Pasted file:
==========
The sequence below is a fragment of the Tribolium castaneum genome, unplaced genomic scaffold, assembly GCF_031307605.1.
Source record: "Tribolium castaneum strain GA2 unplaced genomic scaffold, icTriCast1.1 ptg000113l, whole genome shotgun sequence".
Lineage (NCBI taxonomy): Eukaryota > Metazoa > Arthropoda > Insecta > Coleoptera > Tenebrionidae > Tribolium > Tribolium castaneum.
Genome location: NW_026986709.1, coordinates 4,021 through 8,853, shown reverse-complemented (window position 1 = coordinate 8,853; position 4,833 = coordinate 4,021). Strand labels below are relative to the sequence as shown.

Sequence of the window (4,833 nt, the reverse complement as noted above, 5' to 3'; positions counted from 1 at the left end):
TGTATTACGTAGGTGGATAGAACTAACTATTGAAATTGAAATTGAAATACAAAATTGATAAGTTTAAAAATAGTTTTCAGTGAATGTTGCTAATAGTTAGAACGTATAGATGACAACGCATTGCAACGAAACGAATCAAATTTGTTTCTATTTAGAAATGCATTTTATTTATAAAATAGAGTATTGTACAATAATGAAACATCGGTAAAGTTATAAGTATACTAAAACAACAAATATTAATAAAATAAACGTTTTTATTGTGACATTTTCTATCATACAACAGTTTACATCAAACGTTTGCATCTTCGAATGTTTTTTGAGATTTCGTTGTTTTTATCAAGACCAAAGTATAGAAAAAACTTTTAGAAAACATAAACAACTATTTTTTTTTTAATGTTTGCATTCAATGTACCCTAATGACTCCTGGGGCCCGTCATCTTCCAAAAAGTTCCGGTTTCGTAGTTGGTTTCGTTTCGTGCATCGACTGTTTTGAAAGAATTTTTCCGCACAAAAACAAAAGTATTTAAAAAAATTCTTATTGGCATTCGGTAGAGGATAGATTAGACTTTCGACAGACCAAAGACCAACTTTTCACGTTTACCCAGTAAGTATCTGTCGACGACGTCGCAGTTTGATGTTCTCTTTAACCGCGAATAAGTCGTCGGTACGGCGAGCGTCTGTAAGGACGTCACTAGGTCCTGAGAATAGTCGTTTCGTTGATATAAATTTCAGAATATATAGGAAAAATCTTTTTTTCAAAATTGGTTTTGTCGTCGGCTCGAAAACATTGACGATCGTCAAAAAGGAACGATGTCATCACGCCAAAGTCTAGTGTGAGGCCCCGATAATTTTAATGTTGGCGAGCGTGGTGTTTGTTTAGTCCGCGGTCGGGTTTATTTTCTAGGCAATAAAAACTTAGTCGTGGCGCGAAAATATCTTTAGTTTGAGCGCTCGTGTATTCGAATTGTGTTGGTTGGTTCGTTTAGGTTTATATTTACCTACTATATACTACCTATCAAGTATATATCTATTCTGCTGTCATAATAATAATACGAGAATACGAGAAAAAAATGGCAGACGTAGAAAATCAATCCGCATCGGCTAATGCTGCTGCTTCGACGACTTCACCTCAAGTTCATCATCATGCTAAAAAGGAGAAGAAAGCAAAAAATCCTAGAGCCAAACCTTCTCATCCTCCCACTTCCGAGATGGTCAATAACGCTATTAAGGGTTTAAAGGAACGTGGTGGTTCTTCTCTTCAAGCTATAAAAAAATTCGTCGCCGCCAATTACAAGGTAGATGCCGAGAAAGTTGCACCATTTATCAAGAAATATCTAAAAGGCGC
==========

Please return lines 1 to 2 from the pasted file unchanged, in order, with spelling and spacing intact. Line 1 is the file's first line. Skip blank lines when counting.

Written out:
The sequence below is a fragment of the Tribolium castaneum genome, unplaced genomic scaffold, assembly GCF_031307605.1.
Source record: "Tribolium castaneum strain GA2 unplaced genomic scaffold, icTriCast1.1 ptg000113l, whole genome shotgun sequence".